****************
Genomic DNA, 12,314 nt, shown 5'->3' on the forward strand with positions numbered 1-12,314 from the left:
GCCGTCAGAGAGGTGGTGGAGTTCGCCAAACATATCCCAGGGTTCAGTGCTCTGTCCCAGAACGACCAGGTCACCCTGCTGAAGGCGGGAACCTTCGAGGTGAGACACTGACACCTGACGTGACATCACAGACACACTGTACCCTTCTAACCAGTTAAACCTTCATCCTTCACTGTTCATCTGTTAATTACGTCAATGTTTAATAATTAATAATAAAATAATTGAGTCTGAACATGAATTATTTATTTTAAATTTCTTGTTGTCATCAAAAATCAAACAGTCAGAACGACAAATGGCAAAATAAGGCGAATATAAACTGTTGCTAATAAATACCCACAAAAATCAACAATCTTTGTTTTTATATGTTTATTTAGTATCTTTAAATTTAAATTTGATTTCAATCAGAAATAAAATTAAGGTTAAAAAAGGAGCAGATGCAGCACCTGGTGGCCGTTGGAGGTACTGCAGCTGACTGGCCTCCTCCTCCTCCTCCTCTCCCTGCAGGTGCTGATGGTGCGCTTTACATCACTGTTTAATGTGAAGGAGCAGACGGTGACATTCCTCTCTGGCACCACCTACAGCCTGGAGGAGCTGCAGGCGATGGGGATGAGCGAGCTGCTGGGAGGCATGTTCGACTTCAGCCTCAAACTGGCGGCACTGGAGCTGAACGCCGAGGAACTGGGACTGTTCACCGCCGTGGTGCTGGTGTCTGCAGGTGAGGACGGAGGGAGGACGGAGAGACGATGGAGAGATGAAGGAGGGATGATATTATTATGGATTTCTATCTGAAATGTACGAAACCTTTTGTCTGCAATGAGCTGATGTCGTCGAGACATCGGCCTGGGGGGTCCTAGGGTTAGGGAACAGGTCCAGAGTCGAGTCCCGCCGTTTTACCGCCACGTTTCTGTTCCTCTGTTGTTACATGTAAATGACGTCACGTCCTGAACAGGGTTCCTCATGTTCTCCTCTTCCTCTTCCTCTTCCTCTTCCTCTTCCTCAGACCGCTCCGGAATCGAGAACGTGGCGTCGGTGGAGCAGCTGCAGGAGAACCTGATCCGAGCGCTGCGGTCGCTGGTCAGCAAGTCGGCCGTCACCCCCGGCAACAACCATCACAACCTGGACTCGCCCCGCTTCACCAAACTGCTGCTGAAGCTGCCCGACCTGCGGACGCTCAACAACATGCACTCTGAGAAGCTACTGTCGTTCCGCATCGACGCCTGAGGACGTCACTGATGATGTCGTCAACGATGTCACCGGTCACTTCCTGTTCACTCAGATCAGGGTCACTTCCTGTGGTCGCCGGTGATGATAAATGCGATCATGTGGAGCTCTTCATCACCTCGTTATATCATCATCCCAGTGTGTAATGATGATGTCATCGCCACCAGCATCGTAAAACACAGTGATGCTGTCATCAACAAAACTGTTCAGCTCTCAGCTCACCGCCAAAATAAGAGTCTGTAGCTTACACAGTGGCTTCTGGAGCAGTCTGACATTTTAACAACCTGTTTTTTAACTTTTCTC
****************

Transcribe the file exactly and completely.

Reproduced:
Genomic DNA, 12,314 nt, shown 5'->3' on the forward strand with positions numbered 1-12,314 from the left:
GCCGTCAGAGAGGTGGTGGAGTTCGCCAAACATATCCCAGGGTTCAGTGCTCTGTCCCAGAACGACCAGGTCACCCTGCTGAAGGCGGGAACCTTCGAGGTGAGACACTGACACCTGACGTGACATCACAGACACACTGTACCCTTCTAACCAGTTAAACCTTCATCCTTCACTGTTCATCTGTTAATTACGTCAATGTTTAATAATTAATAATAAAATAATTGAGTCTGAACATGAATTATTTATTTTAAATTTCTTGTTGTCATCAAAAATCAAACAGTCAGAACGACAAATGGCAAAATAAGGCGAATATAAACTGTTGCTAATAAATACCCACAAAAATCAACAATCTTTGTTTTTATATGTTTATTTAGTATCTTTAAATTTAAATTTGATTTCAATCAGAAATAAAATTAAGGTTAAAAAAGGAGCAGATGCAGCACCTGGTGGCCGTTGGAGGTACTGCAGCTGACTGGCCTCCTCCTCCTCCTCCTCTCCCTGCAGGTGCTGATGGTGCGCTTTACATCACTGTTTAATGTGAAGGAGCAGACGGTGACATTCCTCTCTGGCACCACCTACAGCCTGGAGGAGCTGCAGGCGATGGGGATGAGCGAGCTGCTGGGAGGCATGTTCGACTTCAGCCTCAAACTGGCGGCACTGGAGCTGAACGCCGAGGAACTGGGACTGTTCACCGCCGTGGTGCTGGTGTCTGCAGGTGAGGACGGAGGGAGGACGGAGAGACGATGGAGAGATGAAGGAGGGATGATATTATTATGGATTTCTATCTGAAATGTACGAAACCTTTTGTCTGCAATGAGCTGATGTCGTCGAGACATCGGCCTGGGGGGTCCTAGGGTTAGGGAACAGGTCCAGAGTCGAGTCCCGCCGTTTTACCGCCACGTTTCTGTTCCTCTGTTGTTACATGTAAATGACGTCACGTCCTGAACAGGGTTCCTCATGTTCTCCTCTTCCTCTTCCTCTTCCTCTTCCTCTTCCTCAGACCGCTCCGGAATCGAGAACGTGGCGTCGGTGGAGCAGCTGCAGGAGAACCTGATCCGAGCGCTGCGGTCGCTGGTCAGCAAGTCGGCCGTCACCCCCGGCAACAACCATCACAACCTGGACTCGCCCCGCTTCACCAAACTGCTGCTGAAGCTGCCCGACCTGCGGACGCTCAACAACATGCACTCTGAGAAGCTACTGTCGTTCCGCATCGACGCCTGAGGACGTCACTGATGATGTCGTCAACGATGTCACCGGTCACTTCCTGTTCACTCAGATCAGGGTCACTTCCTGTGGTCGCCGGTGATGATAAATGCGATCATGTGGAGCTCTTCATCACCTCGTTATATCATCATCCCAGTGTGTAATGATGATGTCATCGCCACCAGCATCGTAAAACACAGTGATGCTGTCATCAACAAAACTGTTCAGCTCTCAGCTCACCGCCAAAATAAGAGTCTGTAGCTTACACAGTGGCTTCTGGAGCAGTCTGACATTTTAACAACCTGTTTTTTAACTTTTCTC